A new multilevel ground water monitoring system has been developed that uses custom-extruded flexible 1.6-inch (4.1 cm) outside-diameter (O.D.) multichannel HOPE tubing (referred to as Continuous Multichannel Tubing or CMT) to monitor as many as seven discrete zones within a single borehole in either unconsolidated sediments or bedrock. Prior to inserting the tubing in the borehole, ports are created that allow ground water to enter six outer pie-shaped channels (nominal diameter = 0.5 inch [1.3 cm]) and a central hexagonal center channel (nominal diameter = 0.4 inch [1 cm]) at different depths, facilitating the measurement of depth-discrete piezometric heads and the collection of depth-discrete ground water samples. Sand packs and annular seals between the various monitored zones can be installed using conventional tremie methods. Alternatively, bentonite packers and prepacked sand packs have been developed that are attached to the tubing at the ground surface, facilitating precise positioning of annular seals and sand packs. Inflatable rubber packers for permanent or temporary installations in bedrock aquifers are currently undergoing site trials. Hydraulic heads are measured with conventional water-level meters or electronic pressure transducers to generate vertical profiles of hydraulic head. Ground water samples are collected using peristaltic pumps, small-diameter bailers, inertial lift pumps, or small-diameter canister samplers.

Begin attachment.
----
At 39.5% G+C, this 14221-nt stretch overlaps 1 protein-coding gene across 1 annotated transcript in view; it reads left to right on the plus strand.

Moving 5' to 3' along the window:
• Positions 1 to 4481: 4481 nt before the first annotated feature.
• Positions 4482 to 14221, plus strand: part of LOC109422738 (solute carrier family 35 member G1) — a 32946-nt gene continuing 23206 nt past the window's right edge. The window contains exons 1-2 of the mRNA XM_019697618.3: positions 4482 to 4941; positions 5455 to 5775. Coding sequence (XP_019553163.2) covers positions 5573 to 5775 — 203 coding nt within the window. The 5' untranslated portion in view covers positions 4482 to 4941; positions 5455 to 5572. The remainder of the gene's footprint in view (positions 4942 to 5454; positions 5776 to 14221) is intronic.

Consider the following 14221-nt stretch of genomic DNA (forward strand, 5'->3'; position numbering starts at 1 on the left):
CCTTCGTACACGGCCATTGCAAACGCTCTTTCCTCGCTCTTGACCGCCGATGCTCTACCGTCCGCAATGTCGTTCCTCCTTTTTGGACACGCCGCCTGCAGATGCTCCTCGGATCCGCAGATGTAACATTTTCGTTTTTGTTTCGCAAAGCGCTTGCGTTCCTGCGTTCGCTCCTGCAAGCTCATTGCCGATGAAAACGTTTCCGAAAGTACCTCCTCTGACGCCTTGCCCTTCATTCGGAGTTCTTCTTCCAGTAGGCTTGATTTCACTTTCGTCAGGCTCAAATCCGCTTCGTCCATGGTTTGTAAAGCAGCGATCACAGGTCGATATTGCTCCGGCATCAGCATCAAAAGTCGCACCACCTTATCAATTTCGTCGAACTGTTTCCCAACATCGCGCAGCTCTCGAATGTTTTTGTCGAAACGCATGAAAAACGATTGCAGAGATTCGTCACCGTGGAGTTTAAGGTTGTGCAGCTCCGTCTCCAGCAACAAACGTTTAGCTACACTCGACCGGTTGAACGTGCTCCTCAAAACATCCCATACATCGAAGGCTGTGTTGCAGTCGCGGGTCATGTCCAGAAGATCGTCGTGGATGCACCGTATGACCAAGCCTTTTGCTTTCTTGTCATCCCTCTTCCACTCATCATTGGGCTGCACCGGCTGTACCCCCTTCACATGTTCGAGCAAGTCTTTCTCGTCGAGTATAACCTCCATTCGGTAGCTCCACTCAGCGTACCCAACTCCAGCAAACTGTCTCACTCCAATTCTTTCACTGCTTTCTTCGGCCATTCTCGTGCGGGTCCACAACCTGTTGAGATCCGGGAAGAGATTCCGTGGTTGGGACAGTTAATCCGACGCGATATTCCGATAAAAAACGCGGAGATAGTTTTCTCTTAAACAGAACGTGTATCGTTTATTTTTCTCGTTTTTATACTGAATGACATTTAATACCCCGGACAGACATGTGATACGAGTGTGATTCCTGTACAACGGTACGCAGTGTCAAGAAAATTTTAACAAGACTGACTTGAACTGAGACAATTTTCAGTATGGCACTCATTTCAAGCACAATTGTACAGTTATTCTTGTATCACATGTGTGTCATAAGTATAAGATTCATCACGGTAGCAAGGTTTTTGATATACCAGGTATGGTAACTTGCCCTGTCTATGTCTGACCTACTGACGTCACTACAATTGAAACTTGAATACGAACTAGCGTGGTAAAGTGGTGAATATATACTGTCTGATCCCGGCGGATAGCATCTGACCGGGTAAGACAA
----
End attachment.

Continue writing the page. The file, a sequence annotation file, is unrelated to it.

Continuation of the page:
For monitoring hydrophobic organic compounds, the CMT tubing is susceptible to both positive and negative biases caused by sorption, desorption, and diffusion. These biases can be minimized by: (1) purging the channels prior to sampling, (2) collecting samples from separate 0.25-inch (0.64 cm) O.D. Teflon sampling tubing inserted to the bottom of each sampling channel, or (3) collecting the samples downhole using sampling devices positioned next to the intake ports. More than 1000 CMT multilevel wells have been installed in North America and Europe to depths up to 260 feet (79 m) below ground surface. These wells have been installed in boreholes created in unconsolidated sediments and bedrock using a wide range of drilling equipment, including sonic, air rotary, diamond-bit coring, hollow-stem auger, and direct push. This paper presents a discussion of three field trials of the system, demonstrating its versatility and illustrating the type of depth-discrete data that can be collected with the system.